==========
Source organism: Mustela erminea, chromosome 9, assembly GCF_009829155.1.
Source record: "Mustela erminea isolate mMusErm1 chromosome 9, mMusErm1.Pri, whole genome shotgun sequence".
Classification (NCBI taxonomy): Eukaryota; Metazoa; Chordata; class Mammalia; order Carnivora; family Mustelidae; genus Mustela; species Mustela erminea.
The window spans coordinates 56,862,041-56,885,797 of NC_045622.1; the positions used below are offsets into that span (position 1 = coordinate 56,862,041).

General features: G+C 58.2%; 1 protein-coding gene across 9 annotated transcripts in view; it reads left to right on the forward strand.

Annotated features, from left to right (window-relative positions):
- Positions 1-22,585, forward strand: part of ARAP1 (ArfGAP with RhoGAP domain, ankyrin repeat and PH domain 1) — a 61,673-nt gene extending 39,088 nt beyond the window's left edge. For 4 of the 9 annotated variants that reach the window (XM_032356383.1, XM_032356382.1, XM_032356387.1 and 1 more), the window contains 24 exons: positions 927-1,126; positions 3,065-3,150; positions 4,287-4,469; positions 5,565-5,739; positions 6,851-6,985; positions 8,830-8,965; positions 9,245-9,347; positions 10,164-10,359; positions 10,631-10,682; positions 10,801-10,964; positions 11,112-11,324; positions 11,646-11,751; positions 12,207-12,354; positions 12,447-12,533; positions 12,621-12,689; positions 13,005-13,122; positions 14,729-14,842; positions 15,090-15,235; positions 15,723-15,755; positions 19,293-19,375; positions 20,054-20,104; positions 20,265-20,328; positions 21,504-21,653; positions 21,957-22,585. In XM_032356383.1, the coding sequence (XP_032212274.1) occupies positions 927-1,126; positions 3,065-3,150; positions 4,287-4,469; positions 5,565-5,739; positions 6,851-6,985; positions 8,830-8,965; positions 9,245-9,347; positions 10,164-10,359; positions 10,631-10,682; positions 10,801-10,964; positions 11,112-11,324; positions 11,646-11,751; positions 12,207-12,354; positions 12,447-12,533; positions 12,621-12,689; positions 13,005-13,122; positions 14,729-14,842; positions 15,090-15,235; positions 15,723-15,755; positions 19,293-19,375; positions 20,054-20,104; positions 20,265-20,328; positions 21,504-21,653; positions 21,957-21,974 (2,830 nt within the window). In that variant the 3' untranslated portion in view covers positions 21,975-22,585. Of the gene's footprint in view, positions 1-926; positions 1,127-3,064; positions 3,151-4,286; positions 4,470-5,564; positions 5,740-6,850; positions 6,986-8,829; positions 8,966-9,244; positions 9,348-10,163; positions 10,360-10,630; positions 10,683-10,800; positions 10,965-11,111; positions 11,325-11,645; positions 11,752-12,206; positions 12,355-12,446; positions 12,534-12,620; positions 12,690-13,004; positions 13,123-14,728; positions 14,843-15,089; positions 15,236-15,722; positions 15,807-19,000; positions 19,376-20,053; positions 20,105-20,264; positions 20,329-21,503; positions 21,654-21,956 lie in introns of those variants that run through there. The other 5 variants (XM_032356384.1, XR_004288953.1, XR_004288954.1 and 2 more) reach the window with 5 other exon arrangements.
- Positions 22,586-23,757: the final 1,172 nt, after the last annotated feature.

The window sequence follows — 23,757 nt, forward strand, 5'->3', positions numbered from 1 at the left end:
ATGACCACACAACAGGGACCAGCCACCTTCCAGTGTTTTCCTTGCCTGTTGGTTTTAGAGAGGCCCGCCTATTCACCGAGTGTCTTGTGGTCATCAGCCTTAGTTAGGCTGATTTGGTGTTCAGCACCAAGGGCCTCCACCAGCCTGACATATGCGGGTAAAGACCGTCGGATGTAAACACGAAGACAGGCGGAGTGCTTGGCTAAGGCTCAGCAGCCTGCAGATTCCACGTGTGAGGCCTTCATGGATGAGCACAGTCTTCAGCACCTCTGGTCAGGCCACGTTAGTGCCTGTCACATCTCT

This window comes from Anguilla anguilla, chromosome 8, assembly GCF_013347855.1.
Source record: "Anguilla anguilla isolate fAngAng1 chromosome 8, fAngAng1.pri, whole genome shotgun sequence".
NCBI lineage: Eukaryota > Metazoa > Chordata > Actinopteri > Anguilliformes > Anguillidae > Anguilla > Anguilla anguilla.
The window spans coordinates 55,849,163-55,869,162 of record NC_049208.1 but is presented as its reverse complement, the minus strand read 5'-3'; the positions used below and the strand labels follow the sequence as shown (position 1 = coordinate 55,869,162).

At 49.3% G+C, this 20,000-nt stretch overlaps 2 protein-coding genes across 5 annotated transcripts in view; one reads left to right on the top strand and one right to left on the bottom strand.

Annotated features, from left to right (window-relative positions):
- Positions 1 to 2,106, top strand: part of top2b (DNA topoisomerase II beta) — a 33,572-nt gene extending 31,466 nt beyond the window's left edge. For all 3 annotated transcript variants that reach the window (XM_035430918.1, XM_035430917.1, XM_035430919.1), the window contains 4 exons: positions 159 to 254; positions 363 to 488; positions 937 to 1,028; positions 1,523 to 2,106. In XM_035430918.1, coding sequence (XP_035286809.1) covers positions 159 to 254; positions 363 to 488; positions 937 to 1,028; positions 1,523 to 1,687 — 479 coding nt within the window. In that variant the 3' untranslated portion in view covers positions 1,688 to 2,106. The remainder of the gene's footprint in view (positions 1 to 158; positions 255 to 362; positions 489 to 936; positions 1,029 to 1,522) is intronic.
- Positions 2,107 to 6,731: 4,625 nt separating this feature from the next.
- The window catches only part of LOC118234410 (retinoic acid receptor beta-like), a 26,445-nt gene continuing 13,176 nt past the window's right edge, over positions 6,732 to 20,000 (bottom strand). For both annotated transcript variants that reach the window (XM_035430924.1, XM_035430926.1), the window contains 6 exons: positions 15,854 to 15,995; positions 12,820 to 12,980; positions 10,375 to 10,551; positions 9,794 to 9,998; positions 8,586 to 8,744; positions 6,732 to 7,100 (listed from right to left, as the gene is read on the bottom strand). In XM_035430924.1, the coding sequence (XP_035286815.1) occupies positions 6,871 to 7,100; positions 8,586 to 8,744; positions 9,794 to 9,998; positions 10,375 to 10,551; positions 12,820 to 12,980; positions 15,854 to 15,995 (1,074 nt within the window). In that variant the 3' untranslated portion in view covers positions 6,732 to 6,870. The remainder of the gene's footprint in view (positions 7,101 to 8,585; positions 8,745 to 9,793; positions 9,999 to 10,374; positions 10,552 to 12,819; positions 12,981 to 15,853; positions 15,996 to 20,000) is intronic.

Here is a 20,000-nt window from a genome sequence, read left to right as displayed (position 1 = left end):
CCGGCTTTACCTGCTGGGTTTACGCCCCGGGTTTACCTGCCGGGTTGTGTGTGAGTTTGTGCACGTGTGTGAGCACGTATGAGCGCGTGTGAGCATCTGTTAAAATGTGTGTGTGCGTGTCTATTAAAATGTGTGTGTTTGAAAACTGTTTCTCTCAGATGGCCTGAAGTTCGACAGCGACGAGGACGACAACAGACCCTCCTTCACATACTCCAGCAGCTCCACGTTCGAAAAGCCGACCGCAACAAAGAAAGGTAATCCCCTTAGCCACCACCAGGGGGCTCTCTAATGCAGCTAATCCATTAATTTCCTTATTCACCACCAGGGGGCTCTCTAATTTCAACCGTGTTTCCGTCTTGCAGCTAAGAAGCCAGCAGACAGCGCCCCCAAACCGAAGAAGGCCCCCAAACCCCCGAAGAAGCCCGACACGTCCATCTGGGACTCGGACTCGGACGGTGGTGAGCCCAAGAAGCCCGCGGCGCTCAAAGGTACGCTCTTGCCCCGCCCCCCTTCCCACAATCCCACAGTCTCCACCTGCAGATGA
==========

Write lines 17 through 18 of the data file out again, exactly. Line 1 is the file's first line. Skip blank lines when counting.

- Positions 1 to 2,106, top strand: part of top2b (DNA topoisomerase II beta) — a 33,572-nt gene extending 31,466 nt beyond the window's left edge. For all 3 annotated transcript variants that reach the window (XM_035430918.1, XM_035430917.1, XM_035430919.1), the window contains 4 exons: positions 159 to 254; positions 363 to 488; positions 937 to 1,028; positions 1,523 to 2,106. In XM_035430918.1, coding sequence (XP_035286809.1) covers positions 159 to 254; positions 363 to 488; positions 937 to 1,028; positions 1,523 to 1,687 — 479 coding nt within the window. In that variant the 3' untranslated portion in view covers positions 1,688 to 2,106. The remainder of the gene's footprint in view (positions 1 to 158; positions 255 to 362; positions 489 to 936; positions 1,029 to 1,522) is intronic.
- Positions 2,107 to 6,731: 4,625 nt separating this feature from the next.